Car reviews - Mini - Roadster - Cooper S
11 May 2012
MINI Australia has taken the next step in the continual expansion of its model range with the official launch of the Oxford-built Coupe and Roadster ‘twins’.
The addition of the new Coupe and Roadster bring the number of separate Mini bodystyles to six – joining the Hatch, Cabrio, Clubman and Countryman – compared to just a single model line only a decade ago.
Lower (by 21mm for the Roadster and 29mm for the Coupe) and 5mm longer than the hatch but sharing the same 2467mm wheelbase, both new models are positioned as more performance-oriented than their cosmetically similar siblings.
Both get a more sharply raked (by 13 degrees) windscreen than the hatch and hatch-based Cabrio, distinct ‘three-box’ bodyshell (a first for Mini), an active rear spoiler that automatically deploys above 80km/h and retracts again below 60km/h, plus – in the case of the Coupe – an integrated rear roof spoiler.
The Coupe features a – to put in diplomatically – polarising “helmet” roof design, while the Roadster gets stylish silver circular rollover bars and a standard wind deflector between the seats.
In what Mini claims to be a nod to simple British convertibles of yesteryear, the folding black soft-top on the Roadster is opened and closed manually with a roof latch – although a semi-automatic version is available as an option.
Each bodystyle is available in both entry-level Cooper S and hot John Cooper Works variations, with each powered by the same turbocharged 1.6-litre engine, though in different states of tune.
The Cooper S comes with a standard six-speed manual or an optional ($2350) six-speed automatic transmission with steering wheel paddle shifters, while the JCW is manual only.
The Cooper S has 135kW at 5500rpm and 240Nm of torque (from 1730-4500rpm), enough to sprint from 0-100km/h in 6.9 seconds for the Coupe (7.1s for the auto) and 7.0s for the soft-top (7.2s auto) on the way to a 230km/h top speed for the Coupe (227km/h for the Roadster).
Coupe fuel economy is rated at 6.3L/100km on the combined cycle (6.7 auto) and 6.4L/100km for the Roadster (6.8 auto).
The hotter JCW gets an extra 20kW (to 155kW) and 20Nm (to 260Nm), allowing the Coupe to dash from 0-100km/h in 6.4s and the Roadster in 6.5s, while top speed is 240km/h for the Coupe and 237km/h for the Roadster.
The JCW Coupe is said to be the fastest volume-produced Mini ever.
All models come with a speed-adjusting electro-mechanical power steering system, along with a standard Sport button that increases steering firmness and feel, and sharpens the throttle.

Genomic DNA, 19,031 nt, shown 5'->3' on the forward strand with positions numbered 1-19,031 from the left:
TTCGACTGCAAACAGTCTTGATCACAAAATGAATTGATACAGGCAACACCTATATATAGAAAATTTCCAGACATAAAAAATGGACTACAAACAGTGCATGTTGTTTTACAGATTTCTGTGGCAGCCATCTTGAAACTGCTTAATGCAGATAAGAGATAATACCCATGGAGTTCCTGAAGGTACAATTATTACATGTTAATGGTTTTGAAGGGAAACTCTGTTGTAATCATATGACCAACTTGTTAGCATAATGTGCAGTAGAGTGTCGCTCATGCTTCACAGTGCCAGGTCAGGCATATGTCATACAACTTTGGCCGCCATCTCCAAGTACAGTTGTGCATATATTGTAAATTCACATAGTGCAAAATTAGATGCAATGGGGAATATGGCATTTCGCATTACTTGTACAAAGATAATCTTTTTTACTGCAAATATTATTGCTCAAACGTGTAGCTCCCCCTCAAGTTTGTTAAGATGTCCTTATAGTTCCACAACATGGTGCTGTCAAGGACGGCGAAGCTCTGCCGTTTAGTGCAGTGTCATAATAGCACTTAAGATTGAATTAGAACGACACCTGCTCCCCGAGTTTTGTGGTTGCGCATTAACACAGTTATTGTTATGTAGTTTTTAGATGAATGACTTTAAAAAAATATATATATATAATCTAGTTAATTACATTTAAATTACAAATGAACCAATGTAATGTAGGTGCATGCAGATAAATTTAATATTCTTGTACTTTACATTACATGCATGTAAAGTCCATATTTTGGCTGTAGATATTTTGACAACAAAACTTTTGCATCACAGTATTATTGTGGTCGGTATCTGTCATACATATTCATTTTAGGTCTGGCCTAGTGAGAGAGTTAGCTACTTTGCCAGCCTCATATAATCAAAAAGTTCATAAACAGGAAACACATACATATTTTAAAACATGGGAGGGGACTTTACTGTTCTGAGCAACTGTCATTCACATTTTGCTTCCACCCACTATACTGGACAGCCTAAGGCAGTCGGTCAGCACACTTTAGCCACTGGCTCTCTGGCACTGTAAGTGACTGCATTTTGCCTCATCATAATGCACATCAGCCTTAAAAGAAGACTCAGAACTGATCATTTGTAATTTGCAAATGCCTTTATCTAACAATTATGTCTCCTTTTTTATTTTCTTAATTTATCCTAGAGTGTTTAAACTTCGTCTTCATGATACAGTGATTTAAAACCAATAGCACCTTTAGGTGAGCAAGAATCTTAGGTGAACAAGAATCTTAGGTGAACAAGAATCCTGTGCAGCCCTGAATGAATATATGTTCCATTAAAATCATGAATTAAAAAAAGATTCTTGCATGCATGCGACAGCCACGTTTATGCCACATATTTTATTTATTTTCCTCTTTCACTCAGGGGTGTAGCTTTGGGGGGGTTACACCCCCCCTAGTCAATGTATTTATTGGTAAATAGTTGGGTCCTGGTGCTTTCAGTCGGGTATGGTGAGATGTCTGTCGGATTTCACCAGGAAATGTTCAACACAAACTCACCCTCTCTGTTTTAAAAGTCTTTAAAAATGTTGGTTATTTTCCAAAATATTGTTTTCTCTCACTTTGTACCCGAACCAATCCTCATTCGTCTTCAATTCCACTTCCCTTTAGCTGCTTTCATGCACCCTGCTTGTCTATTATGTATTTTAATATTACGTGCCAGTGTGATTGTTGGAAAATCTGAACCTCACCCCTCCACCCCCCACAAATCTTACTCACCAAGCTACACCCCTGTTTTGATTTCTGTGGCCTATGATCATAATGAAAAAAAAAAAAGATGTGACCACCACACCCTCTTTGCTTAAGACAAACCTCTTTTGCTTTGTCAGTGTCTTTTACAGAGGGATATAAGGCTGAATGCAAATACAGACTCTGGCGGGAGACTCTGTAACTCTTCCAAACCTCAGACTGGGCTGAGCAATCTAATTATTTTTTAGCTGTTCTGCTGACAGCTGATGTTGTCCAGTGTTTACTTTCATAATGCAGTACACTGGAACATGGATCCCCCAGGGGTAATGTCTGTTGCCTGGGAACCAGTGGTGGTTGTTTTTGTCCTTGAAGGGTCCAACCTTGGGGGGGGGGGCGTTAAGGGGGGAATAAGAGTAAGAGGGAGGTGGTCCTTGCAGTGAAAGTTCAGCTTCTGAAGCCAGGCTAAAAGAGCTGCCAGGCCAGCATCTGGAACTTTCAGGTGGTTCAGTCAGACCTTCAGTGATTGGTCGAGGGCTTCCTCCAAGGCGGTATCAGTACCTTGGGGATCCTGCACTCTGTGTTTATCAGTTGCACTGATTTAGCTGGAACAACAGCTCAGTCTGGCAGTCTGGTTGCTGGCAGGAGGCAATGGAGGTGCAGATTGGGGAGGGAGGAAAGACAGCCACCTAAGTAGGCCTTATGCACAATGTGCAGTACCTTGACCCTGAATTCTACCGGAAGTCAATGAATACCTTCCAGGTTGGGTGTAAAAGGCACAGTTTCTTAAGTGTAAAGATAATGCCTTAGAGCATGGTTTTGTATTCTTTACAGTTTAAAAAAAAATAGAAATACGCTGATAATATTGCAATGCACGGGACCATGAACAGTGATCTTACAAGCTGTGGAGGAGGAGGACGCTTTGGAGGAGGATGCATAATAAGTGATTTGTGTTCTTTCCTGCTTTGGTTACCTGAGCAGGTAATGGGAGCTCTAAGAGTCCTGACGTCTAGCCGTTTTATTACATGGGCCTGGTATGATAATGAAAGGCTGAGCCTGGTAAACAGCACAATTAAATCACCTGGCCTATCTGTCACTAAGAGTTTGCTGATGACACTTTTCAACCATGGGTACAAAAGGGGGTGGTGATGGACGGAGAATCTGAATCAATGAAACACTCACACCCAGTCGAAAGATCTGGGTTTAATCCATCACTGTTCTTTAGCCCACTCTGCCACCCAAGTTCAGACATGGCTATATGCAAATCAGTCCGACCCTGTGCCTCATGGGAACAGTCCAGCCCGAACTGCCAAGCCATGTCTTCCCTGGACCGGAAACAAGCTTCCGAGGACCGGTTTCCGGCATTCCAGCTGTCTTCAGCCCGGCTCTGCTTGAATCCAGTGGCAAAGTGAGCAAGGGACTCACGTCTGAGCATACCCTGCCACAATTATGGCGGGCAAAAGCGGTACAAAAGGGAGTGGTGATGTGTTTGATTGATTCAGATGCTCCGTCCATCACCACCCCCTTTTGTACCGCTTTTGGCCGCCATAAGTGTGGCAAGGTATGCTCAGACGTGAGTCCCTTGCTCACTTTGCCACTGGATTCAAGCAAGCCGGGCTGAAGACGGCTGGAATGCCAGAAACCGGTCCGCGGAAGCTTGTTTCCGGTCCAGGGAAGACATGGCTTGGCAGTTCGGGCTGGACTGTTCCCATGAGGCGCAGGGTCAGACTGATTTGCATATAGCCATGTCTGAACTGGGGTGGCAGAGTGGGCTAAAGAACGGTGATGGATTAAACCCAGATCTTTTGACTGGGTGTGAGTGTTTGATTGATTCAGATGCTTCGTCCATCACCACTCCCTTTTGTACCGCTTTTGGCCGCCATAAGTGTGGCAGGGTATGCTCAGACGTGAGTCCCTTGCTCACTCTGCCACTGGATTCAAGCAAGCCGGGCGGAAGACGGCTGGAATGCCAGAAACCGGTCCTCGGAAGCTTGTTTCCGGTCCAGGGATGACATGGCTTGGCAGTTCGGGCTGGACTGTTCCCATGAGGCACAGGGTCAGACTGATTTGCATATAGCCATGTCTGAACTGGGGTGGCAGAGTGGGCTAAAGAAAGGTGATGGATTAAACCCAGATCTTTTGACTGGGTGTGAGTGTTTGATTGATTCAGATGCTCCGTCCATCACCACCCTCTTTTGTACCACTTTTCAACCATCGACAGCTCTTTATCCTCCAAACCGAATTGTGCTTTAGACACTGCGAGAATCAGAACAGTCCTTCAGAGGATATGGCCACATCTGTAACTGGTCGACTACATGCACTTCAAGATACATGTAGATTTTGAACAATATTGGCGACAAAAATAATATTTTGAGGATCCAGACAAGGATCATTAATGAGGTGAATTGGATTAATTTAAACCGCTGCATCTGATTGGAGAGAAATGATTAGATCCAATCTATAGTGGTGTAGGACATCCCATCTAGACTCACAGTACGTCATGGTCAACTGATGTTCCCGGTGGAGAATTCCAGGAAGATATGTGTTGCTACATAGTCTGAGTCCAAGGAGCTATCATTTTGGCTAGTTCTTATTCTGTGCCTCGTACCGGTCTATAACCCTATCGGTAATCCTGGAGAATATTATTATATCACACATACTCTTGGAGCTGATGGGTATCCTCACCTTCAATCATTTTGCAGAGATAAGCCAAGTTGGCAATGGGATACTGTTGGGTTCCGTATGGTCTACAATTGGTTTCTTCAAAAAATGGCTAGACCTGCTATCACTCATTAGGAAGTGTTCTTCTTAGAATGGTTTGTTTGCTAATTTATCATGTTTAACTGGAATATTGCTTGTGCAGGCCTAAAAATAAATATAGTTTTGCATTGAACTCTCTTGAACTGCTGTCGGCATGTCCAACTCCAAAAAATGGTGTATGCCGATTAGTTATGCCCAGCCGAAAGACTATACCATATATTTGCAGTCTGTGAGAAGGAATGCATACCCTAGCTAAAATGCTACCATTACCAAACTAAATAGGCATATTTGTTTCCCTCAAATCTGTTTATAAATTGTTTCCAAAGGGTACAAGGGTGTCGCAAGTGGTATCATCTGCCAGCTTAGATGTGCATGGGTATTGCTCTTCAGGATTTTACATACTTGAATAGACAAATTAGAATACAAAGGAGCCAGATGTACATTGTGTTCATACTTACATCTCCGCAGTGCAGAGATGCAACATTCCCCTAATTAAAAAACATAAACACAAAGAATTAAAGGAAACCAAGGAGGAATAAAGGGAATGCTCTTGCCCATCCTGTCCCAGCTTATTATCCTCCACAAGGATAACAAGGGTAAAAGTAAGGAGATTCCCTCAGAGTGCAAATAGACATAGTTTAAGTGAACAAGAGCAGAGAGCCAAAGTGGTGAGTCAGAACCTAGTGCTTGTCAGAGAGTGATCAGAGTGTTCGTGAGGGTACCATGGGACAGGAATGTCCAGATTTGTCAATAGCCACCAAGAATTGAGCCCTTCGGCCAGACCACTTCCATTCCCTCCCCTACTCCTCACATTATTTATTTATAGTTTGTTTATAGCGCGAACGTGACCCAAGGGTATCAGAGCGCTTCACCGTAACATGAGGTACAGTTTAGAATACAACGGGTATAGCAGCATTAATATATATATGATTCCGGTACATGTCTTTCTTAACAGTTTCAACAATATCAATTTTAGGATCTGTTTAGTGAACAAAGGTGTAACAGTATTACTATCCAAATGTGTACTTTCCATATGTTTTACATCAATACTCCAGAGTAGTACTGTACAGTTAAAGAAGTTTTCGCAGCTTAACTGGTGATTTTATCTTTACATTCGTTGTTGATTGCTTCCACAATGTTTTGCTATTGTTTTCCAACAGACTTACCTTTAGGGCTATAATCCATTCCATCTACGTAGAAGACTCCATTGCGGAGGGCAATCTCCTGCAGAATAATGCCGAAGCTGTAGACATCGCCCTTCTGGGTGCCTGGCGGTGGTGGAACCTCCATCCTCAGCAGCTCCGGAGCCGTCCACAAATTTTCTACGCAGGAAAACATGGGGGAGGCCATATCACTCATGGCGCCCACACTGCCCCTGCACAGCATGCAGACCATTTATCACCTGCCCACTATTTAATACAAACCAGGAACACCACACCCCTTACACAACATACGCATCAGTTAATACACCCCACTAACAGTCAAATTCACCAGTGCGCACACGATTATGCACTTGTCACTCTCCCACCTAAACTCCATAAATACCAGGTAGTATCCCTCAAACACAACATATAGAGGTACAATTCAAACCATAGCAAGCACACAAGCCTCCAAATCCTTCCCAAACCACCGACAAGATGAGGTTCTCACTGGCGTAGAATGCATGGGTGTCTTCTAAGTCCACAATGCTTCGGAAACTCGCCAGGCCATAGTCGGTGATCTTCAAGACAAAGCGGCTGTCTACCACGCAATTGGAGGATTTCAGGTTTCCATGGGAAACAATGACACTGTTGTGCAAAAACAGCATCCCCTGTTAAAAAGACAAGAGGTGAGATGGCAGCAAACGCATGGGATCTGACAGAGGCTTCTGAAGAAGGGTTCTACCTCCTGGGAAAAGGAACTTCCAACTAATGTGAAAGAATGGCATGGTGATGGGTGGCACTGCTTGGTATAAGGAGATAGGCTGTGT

The Cooper S gets 294mm ventilated front discs and 259mm solid discs on the back, while the JCW gets 316mm units up front and 280mm at the rear.
Stability control, ABS brakes with electronic brakeforce distribution, cornering brake control, brake assist and hill-start assist are also standard, while the JCW gets dynamic traction control and integrated electronic diff lock control (which is optional on the Cooper S).
Passive safety equipment fitted as standard includes front airbags and head-thorax airbags, which are integrated into the sides of the seat backrests.
Suspension is by a single-joint MacPherson strut with anti-dive control up front and a multi-link rear axle with aluminium longitudinal struts.
With the rear parcel shelf removed, the Coupe’s 280-litre storage capacity is 20 litres greater than the stretched Clubman. The Roadster offers 240 litres of luggage space, which is unaffected by the fabric roof when it is retracted.
Both models get a ‘through load function’ that provides access to the boot from the cabin.
Standard equipment on Cooper S versions of both models includes automatic climate-control, bi-Xenon headlights, rear parking sensors, MP3 and auxiliary-compatible sound system, Bluetooth connectivity, cloth/leather seats and 17-inch alloy wheels.
The JCW adds run-flat tyres, an aero kit, 10-speaker Harmon Kardon sound system with USB, twin racing stripes, tinted headlights and sports suspension.
Mini, of course, provides a raft of options, including satellite-navigation, Recaro sports seats and model-specific sports stripes.
Nine exterior paint colours are available, while the Coupe has three available contrasting roof colours.
Mini Australia national manager Kai Bruesewitz told GoAuto the company expects to sell around 450 Coupe/Roadster models by year’s end, two-thirds of which will be the hardtop.
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